The embodiment of the razor illustrated in FIGS. 19 and 20 is basically similar to that of FIGS. 12 to 16. The blade unit 202, which is mounted on the razor handle 201, includes a blade assembly 205 carried on a support structure 204 including a base frame 208 and upwardly projecting support posts 234 guided for up and down sliding movement relative to the base frame 208. Upper frame members 223 are, in this case, constituted by the transverse strips 218 which interconnect the blades 216 and support the flexible guard and cap bars 226, 225, although separate frame members could be provided. The upper frame members 223 have their forward ends pivoted on the upper ends of the post 234. Respective spring elements in the form of leaf springs 212 are mounted on the base frame 208 adjacent the rear edge and extend forwardly and upwardly for the free ends of the springs 212 to act on the upper frame members 223. As demonstrated by FIGS. 20A and 20B which depict one of the springs 212 in an unstressed and a stressed condition, respectively, the springs 212 are arcuate in cross-section. The effect of this spring configuration is that the spring tends 212 to flatten as it is deformed due to downward pivotal movement and/or displacement of the associated upper frame member 223, and, in this way, the spring 212 exerts a substantially constant return force irrespective of the deformation of the blade unit 202 during shaving.

The razor illustrated in FIGS. 21 to 25 is generally similar to that of FIGS. 19 and 20, but differs in that in place of the support posts 234, pivotal support arms 334 with lower rear ends pivotally connected to the base frame 308 are provided to mount the upper frame members 323 on which is carried the blade assembly 305 including the parallel blades 316, the flexible guard bar 326 and the flexible cap bars 325. First spring elements consisting of leaf springs 312 are mounted on the support arms 334 and act on extension fingers 336 of the upper frame members 323 to bias the upper frame members 323 to an uppermost pivotal position, and second spring elements 314, which are formed by respective leaf spring arms 314 of a common comb-shaped leaf spring 315 mounted on the base frame 308, act with their free ends against the undersides of the support arms 334. The leaf spring elements 314 are strongly pre-tensioned so that the forces exerted on the respective support arms 334 do not increase significantly as the support arms are pivoted downwardly by shaving forces imparted against the upper face of the blade unit in use of the razor, the upward pivotal movement of the arms 323 being limited by fingers 324 thereon abutting against the base structure 308 as may be seen in FIG. 25. The upward pivotal movement of the anus 323 is similarly limited by the fingers 336 abutting the arms 334. As in the previous embodiments, the blades 316 and the blade assembly 305 as a whole are flexible, so that, with independently supported upper frame members 323, the blade unit 302 is resiliently compliant over the full area of its contact with the skin during shaving.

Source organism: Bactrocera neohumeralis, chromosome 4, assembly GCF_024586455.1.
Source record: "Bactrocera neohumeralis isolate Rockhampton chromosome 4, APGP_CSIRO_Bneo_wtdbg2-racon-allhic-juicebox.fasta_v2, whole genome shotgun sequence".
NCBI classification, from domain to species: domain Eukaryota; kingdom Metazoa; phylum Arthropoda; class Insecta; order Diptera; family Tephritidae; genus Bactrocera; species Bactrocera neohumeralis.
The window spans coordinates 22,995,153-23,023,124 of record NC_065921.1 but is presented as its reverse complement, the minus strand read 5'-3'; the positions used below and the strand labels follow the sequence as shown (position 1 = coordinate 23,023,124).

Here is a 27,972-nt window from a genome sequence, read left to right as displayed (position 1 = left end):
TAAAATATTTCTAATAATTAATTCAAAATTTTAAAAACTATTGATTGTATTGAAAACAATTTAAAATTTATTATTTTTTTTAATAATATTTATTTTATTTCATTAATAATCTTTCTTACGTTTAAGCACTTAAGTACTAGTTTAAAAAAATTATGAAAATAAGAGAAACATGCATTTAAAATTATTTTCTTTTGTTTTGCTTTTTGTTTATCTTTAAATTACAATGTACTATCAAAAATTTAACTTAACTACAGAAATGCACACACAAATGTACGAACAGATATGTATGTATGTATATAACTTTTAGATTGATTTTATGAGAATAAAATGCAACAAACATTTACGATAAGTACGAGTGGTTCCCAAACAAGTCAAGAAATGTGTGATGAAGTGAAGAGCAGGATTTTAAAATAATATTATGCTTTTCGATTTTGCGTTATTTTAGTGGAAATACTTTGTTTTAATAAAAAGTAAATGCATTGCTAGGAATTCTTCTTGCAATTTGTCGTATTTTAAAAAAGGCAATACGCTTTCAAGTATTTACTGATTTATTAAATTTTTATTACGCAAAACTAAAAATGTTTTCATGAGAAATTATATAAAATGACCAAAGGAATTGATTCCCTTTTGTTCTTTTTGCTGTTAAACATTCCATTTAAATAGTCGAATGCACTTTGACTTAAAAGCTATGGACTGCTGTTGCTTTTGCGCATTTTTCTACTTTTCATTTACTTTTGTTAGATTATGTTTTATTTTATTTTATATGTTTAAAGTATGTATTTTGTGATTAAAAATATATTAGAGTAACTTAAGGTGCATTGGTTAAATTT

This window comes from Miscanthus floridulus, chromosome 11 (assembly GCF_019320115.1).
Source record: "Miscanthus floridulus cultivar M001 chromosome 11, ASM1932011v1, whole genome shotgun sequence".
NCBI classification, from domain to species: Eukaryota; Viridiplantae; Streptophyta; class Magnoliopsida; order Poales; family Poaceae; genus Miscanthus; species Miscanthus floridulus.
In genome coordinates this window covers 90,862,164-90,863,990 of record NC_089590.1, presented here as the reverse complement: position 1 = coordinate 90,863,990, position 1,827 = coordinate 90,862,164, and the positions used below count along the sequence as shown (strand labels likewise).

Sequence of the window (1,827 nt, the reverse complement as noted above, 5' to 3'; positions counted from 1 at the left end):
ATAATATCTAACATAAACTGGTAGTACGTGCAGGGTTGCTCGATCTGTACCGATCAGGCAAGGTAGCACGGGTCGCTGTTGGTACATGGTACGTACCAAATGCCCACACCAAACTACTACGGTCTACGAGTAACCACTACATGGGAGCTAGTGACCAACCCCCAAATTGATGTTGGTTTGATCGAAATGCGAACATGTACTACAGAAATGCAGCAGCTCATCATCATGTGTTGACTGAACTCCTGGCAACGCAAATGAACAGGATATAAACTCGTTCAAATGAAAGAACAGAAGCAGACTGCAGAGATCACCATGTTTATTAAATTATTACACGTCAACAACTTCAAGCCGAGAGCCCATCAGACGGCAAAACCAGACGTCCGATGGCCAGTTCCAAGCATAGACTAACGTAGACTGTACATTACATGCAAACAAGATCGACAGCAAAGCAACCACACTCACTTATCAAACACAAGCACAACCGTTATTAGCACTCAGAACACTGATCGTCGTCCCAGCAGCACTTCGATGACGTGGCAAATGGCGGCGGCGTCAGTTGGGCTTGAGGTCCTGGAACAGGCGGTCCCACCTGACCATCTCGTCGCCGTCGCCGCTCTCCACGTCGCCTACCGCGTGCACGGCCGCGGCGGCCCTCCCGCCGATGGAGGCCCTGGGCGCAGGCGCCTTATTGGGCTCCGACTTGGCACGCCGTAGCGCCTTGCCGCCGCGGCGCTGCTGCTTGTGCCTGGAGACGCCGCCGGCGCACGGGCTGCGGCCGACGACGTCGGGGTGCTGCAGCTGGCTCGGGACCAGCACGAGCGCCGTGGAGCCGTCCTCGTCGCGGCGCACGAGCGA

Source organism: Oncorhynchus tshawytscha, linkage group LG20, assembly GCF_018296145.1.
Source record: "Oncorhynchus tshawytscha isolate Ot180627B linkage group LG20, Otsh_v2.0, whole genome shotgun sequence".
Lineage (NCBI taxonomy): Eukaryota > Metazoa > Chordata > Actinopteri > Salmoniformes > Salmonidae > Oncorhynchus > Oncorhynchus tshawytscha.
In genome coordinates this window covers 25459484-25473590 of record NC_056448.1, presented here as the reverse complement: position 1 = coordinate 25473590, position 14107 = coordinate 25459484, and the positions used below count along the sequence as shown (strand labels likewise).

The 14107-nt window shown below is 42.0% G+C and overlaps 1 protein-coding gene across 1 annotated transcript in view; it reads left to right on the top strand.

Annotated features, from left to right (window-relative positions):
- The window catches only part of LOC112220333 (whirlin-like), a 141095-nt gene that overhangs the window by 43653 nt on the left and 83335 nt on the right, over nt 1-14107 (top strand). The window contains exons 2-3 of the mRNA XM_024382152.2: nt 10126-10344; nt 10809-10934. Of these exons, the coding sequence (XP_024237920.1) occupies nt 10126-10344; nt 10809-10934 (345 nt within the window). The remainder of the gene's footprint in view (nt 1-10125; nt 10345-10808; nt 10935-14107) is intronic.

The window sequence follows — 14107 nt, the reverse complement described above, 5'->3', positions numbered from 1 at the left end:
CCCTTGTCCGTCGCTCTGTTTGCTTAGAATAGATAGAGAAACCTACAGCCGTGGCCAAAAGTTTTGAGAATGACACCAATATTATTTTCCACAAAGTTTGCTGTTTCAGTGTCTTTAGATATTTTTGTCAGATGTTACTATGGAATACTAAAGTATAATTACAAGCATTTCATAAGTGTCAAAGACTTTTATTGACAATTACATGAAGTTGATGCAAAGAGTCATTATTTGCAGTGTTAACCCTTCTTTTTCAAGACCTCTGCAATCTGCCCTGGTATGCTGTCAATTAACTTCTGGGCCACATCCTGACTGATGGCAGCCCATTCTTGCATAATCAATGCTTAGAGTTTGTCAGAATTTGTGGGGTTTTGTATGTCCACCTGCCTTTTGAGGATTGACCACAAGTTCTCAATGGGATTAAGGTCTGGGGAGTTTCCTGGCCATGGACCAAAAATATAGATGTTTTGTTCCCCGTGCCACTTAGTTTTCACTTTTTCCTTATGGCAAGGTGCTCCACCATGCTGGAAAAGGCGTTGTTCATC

Other support structure arrangements and modifications to the specifically described embodiments are possible without departing from the principles of the invention and will occur to those skilled in the art. Merely by way of example, it is mentioned that the pivotal mountings and associated leaf springs 312, 314 between the pivotal support arms 334 and the base frame 308 and/or between the pivotal support arms 334 and the upper frame members 323 in the embodiment shown in FIGS. 21 to 25 could be replaced by living hinges. It is to be understood, therefore, that the embodiments specifically described above are given by way of non-limiting example only and it is the intention that the scope of the invention should be limited only by the claims which follow.

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Clasificaciones
Clasificación de EE.UU.30/50, 30/57, 30/527
Clasificación internacionalB26B21/02, B26B21/22
Clasificación cooperativaB26B21/227
Clasificación europeaB26B21/22A2
Eventos legales
FechaCódigoEventoDescripción
25 Sep 2013FPAYFee payment
Year of fee payment: 8
22 Sep 2009FPAYFee payment
Year of fee payment: 4
2 Ene 2007CCCertificate of correction
21 Dic 2005ASAssignment
Owner name: GILLETTE COMPANY, THE, MASSACHUSETTS
Free format text: ASSIGNMENT OF ASSIGNORS INTEREST;ASSIGNOR:WAIN, KEVIN J.;REEL/FRAME:017135/0836
Effective date: 20030528